The TSP contribution limit for the approaching new year will be $19,500, which is a $500 increase from the previous annual limit. The amount for catch-up contributions will also increase $500 to $6,500. For most, this means an adjustment needs to be made to the amount taken for their TSP account each pay period. It is a common misconception that a federal worker can contribute the maximum in less than 26 pay periods and still receive the full match. (By putting in $1,000 per pay period for 19 paychecks, for example.) Once that ceiling is reached, the employing federal agency will cease matching their 1% along with the other 4% of an individual’s salary that is eligible to be matched. The only way to get all the money that’s available through the employer’s matching system is by putting the maximum amount in TSP every two weeks.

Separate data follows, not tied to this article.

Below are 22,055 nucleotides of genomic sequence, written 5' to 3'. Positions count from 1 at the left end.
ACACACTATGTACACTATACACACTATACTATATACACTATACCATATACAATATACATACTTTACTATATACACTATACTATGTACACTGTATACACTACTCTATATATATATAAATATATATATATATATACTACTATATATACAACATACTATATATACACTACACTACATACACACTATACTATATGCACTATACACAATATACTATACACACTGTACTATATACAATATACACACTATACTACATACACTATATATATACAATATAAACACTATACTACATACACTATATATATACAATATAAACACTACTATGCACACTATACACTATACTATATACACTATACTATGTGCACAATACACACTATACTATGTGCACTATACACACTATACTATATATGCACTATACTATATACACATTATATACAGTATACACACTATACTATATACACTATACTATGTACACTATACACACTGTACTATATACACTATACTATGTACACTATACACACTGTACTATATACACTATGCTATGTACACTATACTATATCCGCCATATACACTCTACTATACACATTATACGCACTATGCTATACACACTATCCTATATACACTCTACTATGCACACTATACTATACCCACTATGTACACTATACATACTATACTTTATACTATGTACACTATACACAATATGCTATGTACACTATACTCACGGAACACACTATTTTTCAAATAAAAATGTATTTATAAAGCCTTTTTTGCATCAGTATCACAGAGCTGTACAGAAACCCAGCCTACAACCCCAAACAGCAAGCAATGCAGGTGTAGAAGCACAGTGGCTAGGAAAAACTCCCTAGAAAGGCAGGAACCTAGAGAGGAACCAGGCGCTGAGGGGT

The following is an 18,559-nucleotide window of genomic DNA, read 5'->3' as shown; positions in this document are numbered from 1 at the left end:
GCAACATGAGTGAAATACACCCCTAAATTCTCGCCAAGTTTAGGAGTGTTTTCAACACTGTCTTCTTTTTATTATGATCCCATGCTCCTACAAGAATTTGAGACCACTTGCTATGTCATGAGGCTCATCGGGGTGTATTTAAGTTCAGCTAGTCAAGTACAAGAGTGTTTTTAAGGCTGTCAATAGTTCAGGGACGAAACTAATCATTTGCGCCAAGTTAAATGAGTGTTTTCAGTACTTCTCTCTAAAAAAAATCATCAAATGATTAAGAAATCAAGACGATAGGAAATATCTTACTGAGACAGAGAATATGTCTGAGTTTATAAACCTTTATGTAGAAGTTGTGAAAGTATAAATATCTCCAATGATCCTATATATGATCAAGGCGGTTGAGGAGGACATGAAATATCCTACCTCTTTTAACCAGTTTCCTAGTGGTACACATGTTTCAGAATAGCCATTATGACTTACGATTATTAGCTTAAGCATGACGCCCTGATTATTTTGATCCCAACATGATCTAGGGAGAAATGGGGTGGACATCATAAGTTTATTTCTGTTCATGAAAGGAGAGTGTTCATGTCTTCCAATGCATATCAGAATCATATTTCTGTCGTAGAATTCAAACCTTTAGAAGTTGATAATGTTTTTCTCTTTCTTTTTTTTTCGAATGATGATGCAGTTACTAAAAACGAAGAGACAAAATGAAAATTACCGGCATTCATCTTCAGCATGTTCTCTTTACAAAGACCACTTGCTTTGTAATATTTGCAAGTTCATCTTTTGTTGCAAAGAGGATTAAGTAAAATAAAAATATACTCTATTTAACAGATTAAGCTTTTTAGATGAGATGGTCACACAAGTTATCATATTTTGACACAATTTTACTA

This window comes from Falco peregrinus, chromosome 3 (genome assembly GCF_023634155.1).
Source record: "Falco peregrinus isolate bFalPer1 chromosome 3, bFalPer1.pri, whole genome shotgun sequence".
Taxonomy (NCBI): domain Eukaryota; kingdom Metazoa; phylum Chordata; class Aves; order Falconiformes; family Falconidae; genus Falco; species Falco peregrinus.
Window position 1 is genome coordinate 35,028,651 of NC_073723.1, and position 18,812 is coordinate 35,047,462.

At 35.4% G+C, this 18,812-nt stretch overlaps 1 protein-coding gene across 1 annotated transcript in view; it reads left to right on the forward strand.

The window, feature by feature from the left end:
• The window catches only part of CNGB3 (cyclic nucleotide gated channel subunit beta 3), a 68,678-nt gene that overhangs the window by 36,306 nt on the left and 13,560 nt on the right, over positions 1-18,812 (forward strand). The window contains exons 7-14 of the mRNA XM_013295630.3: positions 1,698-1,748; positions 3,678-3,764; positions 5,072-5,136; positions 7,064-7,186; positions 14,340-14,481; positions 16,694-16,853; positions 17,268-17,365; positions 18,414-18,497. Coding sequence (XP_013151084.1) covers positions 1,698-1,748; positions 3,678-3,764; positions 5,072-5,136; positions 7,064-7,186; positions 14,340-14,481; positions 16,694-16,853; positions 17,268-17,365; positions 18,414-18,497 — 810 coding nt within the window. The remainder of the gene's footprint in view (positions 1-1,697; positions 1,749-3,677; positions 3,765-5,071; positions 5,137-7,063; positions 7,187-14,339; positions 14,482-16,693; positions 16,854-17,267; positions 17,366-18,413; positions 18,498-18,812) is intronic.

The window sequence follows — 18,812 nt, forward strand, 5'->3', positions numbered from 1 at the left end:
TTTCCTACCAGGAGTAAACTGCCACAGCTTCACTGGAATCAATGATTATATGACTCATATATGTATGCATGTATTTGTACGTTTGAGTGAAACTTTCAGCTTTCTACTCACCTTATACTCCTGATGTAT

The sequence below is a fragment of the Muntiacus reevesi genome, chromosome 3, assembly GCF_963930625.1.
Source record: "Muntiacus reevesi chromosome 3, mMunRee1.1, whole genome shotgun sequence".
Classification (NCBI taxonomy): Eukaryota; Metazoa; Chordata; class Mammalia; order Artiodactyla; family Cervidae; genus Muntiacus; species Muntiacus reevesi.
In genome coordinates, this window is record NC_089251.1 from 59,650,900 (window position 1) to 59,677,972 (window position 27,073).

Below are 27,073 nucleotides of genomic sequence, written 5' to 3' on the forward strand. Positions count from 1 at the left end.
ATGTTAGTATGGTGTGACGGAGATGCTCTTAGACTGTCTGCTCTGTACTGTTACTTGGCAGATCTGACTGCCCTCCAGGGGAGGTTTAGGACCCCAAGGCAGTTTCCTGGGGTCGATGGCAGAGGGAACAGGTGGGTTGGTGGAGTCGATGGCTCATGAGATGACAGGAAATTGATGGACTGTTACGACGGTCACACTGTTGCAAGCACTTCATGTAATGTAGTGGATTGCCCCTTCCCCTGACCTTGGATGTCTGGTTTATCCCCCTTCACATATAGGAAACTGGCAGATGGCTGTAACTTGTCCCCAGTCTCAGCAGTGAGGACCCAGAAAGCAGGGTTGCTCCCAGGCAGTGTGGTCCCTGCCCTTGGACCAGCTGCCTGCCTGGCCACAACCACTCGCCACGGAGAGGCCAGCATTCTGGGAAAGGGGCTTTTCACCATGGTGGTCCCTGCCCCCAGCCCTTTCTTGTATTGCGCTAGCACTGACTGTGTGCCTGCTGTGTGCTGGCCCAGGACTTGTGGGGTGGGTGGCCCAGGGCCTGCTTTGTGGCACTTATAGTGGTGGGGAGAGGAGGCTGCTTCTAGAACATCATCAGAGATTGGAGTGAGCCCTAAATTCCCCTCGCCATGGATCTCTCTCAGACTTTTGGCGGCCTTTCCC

By dividing $19,500 by 26, you get the amount needed for the full match- $750. If you’re over 50 and can do the catch-up contributions as well, just add $6,500 before dividing- so $26,000/26 would mean changing TSP contributions to an even $1000 per paycheck.
Until Next Time,
**Written by Benjamin Derge, Financial Planner. The information has been obtained from sources considered reliable but we do not guarantee that the foregoing material is accurate or complete. Any opinions are those of Benjamin Derge and not necessarily those of RJFS or Raymond James. Links are being provided for information purposes only. Expressions of opinion are as of this date and are subject to change without notice. Raymond James is not affiliated with and does not endorse, authorize, or sponsor any of the listed websites or their respective sponsors.
TSP Contribution Limits